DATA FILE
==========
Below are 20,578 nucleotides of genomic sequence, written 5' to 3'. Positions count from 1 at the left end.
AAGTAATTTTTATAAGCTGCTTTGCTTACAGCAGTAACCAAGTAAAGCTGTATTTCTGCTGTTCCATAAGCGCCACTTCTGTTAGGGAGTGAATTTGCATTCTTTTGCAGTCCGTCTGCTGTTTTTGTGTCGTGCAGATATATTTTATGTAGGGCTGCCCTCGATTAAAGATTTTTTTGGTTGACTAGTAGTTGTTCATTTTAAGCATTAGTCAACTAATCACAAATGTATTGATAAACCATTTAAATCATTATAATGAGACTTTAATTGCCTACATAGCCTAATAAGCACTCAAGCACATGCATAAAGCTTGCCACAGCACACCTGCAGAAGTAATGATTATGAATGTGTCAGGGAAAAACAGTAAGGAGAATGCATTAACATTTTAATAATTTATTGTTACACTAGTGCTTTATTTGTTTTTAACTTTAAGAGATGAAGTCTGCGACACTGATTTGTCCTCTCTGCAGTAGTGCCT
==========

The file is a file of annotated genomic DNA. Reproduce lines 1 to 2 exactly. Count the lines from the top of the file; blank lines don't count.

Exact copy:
Below are 20,578 nucleotides of genomic sequence, written 5' to 3'. Positions count from 1 at the left end.
AAGTAATTTTTATAAGCTGCTTTGCTTACAGCAGTAACCAAGTAAAGCTGTATTTCTGCTGTTCCATAAGCGCCACTTCTGTTAGGGAGTGAATTTGCATTCTTTTGCAGTCCGTCTGCTGTTTTTGTGTCGTGCAGATATATTTTATGTAGGGCTGCCCTCGATTAAAGATTTTTTTGGTTGACTAGTAGTTGTTCATTTTAAGCATTAGTCAACTAATCACAAATGTATTGATAAACCATTTAAATCATTATAATGAGACTTTAATTGCCTACATAGCCTAATAAGCACTCAAGCACATGCATAAAGCTTGCCACAGCACACCTGCAGAAGTAATGATTATGAATGTGTCAGGGAAAAACAGTAAGGAGAATGCATTAACATTTTAATAATTTATTGTTACACTAGTGCTTTATTTGTTTTTAACTTTAAGAGATGAAGTCTGCGACACTGATTTGTCCTCTCTGCAGTAGTGCCT